Cole Aldrich won’t be humming “All I Want for Christmas Is My Two Front Teeth” this holiday season.
It seems Kansas University’s eccentric junior center is content living life without his front, left chopper.
“I really don’t mind it. I’ve been without it about 10 months now,” Aldrich said.
He first had his tooth chipped in a collision with an unidentified Kansas State player last Valentine’s Day in Manhattan, then had it knocked out for good in practice a few days later.
“It’s a new fashion,” Aldrich joked of going toothless. “It’s one of those new things that Hollywood needs to get hold of.”
The trend-setting 6-foot-11, 245-pounder from Bloomington, Minn., suffered an infection the first time he tried to get his tooth permanently replaced.
Thus he’ll wait until April and the conclusion of the season for trip No. 2 to the oral surgeon.
“They put a bone graft in the gums and a little post in there to attach the tooth,” Aldrich said. “Sometimes it doesn’t always work out. It didn’t work this time. Hopefully it will next time.”
In the interim ... he’ll continue to entertain his teammates while trying to intimidate the opposition — in tonight’s case, 0-9 Alcorn State, which visits Allen Fieldhouse for a 7 p.m. tip.
“I’m kind of a weird, charismatic guy,” Aldrich said, admitting it’s a bit unusual to enjoy having a gap in the front of one’s mouth.
“I have a retainer (holding fake front tooth), but I take it out every once in a while. I like to keep people on their toes. I like to mess with people once in a while.”
It’s as if Aldrich, who was born on Halloween 1988, has a scary mask at his disposal at any time.
“He’ll take it (retainer) out and stick his tongue through it, just a whole bunch of goofy stuff,” junior Brady Morningstar said.
The goofy stuff never fails to amuse Aldrich’s roommate — junior Tyrel Reed.
“He walks around the room and cooks without it on. It’s funny seeing somebody cooking with a missing tooth,” Reed said.
“I’ve woken up in the morning and seen it laying next to my toothbrush in the bathroom. That’s just Cole. That’s just how he is. He’s laid-back — a funny character.”
The easy-going Aldrich enters tonight’s game a bit rejuvenated after scoring 14 points off 5-of-8 shooting in a slump-busting 112-75 victory over Tennessee Tech last Friday.
“Anyone who has had a rough time is always a little down. Once they bust out they are feeling a lot better,” Reed said, aware Aldrich was anxious to bust a two-game skid in which he’d combined for 11 points off 5-of-17 shooting with 14 rebounds.
“Cole was sick for awhile. He’s feeling better now. He hasn’t been taking any medicine. He’s in a better mood, jovial and happy all the time like he usually is.”
Of course a bad mood for Aldrich is a good mood for most individuals.
“Whether he plays good and we win — or bad and we win — he’s always the same as long as we win,” Morningstar said. “He’s a nice guy off the court. He’s a beast on the court.”
This beast doesn’t roar when his teammates fail to feed him the basketball.
“He demands the ball, but he needs to demand it a little more than he is,” Morningstar said. “Obviously he’s a focal point of our team.”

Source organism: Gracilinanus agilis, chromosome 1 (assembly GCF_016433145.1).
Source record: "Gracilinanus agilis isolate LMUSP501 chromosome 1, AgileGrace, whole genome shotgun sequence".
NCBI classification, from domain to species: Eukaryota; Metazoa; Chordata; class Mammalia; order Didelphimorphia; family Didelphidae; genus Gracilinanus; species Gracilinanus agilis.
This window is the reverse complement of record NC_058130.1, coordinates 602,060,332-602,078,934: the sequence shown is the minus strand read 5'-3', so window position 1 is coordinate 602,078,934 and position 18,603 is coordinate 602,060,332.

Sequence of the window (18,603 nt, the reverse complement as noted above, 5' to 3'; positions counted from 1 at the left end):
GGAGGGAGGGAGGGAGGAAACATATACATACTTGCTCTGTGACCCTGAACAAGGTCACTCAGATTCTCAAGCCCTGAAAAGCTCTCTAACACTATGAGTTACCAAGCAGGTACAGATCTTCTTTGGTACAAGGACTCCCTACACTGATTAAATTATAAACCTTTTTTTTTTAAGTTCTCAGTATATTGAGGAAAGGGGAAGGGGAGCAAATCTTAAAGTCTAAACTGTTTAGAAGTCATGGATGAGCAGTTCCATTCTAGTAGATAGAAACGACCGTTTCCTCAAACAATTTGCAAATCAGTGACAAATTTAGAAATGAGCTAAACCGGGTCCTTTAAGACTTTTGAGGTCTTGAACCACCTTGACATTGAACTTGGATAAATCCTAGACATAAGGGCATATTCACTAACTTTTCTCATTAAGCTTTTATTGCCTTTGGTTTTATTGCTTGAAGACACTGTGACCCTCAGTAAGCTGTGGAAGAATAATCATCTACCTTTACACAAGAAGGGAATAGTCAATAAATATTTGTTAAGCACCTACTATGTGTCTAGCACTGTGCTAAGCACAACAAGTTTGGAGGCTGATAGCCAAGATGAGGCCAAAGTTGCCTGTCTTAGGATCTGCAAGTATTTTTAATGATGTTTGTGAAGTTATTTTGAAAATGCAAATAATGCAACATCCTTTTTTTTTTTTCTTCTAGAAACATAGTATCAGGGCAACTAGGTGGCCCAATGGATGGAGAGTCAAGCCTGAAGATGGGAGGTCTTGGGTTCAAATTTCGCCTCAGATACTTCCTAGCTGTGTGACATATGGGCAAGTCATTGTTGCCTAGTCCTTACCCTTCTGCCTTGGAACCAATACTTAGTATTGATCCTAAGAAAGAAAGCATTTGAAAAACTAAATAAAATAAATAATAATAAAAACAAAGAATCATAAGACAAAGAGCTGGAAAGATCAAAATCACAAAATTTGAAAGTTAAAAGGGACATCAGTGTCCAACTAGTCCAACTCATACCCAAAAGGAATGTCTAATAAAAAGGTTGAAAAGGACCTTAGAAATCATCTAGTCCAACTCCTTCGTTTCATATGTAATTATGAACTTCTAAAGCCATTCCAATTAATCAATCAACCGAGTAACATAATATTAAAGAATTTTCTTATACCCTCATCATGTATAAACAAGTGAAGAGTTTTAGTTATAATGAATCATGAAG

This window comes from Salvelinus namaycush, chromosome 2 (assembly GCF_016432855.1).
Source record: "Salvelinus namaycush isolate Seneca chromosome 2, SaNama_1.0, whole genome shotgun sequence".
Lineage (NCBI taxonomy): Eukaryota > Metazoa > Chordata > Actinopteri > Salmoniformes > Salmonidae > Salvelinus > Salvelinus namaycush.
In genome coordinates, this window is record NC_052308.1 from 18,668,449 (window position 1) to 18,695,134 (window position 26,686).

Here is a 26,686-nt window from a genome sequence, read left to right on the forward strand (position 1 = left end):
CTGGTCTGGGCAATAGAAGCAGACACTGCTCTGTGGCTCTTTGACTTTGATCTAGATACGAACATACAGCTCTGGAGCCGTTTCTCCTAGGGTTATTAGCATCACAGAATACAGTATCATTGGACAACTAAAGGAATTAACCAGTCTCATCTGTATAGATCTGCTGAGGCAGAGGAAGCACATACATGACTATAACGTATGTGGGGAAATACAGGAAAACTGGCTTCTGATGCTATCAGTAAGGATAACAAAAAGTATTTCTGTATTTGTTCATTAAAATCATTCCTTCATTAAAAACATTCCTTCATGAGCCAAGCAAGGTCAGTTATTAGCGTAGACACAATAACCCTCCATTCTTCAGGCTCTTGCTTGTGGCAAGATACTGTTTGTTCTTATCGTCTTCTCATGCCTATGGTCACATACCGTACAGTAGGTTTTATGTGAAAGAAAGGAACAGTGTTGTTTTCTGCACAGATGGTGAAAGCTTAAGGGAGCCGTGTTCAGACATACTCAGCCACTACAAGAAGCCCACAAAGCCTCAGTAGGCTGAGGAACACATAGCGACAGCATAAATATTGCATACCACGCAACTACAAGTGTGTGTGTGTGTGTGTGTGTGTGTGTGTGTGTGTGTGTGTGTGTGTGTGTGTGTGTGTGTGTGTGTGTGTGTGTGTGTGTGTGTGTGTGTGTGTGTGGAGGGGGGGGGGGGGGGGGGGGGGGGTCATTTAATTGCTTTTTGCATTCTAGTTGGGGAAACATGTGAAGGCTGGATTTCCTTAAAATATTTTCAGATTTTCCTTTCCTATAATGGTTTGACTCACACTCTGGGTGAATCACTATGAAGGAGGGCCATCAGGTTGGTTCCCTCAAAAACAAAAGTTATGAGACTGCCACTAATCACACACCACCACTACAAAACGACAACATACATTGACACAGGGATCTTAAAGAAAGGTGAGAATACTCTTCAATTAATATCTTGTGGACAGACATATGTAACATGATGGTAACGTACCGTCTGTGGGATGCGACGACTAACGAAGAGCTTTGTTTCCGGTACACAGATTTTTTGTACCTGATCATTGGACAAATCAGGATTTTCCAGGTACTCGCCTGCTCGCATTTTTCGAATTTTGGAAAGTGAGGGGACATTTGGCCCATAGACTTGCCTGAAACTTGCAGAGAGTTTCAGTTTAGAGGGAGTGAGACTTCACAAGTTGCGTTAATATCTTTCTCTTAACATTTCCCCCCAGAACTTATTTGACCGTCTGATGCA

Aldrich, who averages 10.8 points and 8.6 rebounds, has hit 21 of 40 shots through five games compared to his 30 of 50 shooting mark through five contests his sophomore season.
He’s totaled 54 points and 43 rebounds compared to 79 points and 47 boards in the five games that opened the ‘08-09 campaign.
“I mean, it’s kind of a thing I really enjoy just being out there whether the ball is in my hand, I’m taking this many shots or that many shots,” Aldrich said.
“I’m just excited to get out there, get some rebounds, block some shots, just have some fun with the guys.”
Coach Bill Self constantly reminds his players to work the ball down low and in his words, “get Cole touches.”
“I thought he was better, more active and looked quicker against Tennessee Tech,” Self said. “I would say I would not rank it up there to the point where he’s played to his capabilities or his potential.
“That’s not being negative. I think he can play better. I think Sherron (Collins) can play better, especially on the defensive end. We can all play better.”
Sophomore guard Tyshawn Taylor is counting on Collins and Aldrich to step up in the squad’s marquee games.
“The only close game we’ve had was Memphis and Cole played his best game of the season,” Taylor said of Aldrich, who had 18 points and 11 boards in a 57-55 victory.
“We’ve been having a lot of blowout games. Sometimes when the game gets spread out like that it’s harder to get the big guys touches. When we start getting to crunch time and start playing better teams and the game is a slower pace, he’s going to get a lot more touches.”
In the meantime, Aldrich will continue to enjoy every minute of what most likely is his final year in college. He would have been tapped in the first round of the 2009 NBA Draft had he left college after his soph season. He’s again regarded as a possible lottery pick in the 2010 Draft.
“Last year’s team and this year’s team ... every year I’ve been here we enjoyed each other. We’re really a family,” Aldrich said. “We spend several hours a day on the court and hang out in each other’s rooms off the court. We really enjoy each other’s presence.”
How can the players not enjoy hanging around comedian Cole?
“There’s not a better kid,” Self said.
And not many better players — toothless or otherwise.
“I think he’s the best big man in the country,” Self indicated.